BBC Radio 4, 25 February 2013
In the opening third of Polly Thomas' production, I have to admit that
I wasn't sure whether I was going to warm towards the text or not. The premise looked exciting: Danny, a computer operative
(Khalid Abdalla), is disturbed late at night by Paul, a mysterious member of the security services (Tony Gardner) who, although
appearing friendly at first, has a specific agenda in mind. As we learned what had had happened to Danny's wife Ellie,
who had gone abroad as an aid worker, I wondered whether the play was going to draw on familiar orientalist stereotypes, such
as identifying the Republic of Turkey as a place of intrigue and mystery. The story said that Ellie had ended up in
Ankara and had evidently gone missing - as a resident of that city, I can vouch for the fact that little of note actually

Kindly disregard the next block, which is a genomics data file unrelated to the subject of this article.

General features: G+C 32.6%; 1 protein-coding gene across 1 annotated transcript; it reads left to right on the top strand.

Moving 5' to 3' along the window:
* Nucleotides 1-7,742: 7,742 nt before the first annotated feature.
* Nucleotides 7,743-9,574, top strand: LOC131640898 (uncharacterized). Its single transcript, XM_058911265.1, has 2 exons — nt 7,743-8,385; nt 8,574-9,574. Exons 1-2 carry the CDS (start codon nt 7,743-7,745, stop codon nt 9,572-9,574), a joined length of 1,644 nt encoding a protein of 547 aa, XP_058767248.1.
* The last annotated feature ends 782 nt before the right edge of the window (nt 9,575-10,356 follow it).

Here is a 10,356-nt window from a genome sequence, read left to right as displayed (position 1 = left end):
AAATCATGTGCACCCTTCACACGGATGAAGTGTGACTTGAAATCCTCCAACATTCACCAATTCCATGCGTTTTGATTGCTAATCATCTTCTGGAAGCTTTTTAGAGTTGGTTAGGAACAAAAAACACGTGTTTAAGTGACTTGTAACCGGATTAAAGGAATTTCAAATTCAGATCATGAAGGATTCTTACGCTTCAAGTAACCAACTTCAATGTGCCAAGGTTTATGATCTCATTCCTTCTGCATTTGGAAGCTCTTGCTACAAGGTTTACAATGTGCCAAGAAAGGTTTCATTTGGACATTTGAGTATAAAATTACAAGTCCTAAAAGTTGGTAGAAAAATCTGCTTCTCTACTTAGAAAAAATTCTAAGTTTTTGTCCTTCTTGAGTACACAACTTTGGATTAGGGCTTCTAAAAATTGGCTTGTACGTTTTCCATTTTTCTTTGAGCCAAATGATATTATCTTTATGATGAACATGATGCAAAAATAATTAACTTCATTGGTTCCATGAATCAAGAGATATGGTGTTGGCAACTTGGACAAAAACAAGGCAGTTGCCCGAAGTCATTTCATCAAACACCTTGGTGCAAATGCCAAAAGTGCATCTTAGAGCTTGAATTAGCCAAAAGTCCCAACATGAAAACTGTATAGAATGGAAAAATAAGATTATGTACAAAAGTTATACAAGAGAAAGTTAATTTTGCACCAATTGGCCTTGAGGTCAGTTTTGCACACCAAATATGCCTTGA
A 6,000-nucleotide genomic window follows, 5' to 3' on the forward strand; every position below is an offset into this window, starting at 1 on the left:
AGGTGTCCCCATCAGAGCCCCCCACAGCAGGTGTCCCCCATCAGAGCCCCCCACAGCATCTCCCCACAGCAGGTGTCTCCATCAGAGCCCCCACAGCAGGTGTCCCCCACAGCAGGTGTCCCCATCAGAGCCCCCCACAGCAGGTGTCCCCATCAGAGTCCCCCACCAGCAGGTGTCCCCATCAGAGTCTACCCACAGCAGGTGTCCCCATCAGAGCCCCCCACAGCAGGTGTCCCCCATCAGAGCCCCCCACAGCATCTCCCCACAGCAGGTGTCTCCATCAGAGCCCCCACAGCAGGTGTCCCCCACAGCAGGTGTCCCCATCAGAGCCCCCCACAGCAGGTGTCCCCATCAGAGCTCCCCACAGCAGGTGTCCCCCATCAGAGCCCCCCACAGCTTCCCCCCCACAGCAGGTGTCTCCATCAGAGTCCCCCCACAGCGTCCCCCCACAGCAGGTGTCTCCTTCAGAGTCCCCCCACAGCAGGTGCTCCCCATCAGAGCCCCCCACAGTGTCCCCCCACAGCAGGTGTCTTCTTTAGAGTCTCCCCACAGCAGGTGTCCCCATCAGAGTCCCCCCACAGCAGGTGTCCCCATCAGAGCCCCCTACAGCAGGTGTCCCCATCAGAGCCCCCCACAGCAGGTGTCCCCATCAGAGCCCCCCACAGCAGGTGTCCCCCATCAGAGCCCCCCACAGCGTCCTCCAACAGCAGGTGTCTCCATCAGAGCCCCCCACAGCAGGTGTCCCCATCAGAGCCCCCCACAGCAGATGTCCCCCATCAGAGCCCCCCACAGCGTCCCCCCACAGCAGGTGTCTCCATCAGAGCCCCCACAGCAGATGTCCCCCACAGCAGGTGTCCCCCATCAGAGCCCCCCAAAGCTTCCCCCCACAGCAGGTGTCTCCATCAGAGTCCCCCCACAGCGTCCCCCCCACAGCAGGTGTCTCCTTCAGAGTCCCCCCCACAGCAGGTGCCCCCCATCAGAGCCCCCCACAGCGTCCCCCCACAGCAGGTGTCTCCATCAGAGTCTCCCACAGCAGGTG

happens here. The actors also mispronounced the word "kofte" - a Turkish dietary staple that gives meatballs a
However as the action wore on, I came to understand just what a cleverly constructed
piece of drama Here was. The author Dan Rebellato has a gift for revealing information gradually: just when
we thought we understood what Paul's motives were for coming to Danny's home, the action consciously frustrated our expectations.
Like Danny himself, we were continually surprised by what we learned about Danny, Ellie, and his family background.
The two actors were utterly convincing in their roles, taking full advantage of the
opportunities contained in the script for taut conversational exchanges, almost as if they were verbally sparring with one
another. It would be invidious to reveal too much of the plot - suffice to say that Ellie's motives for travelling to
the Republic of Turkey were not quite as altruistic as her husband assumed.
I will certainly listen to the other two plays in Rebellato's trilogy as soon as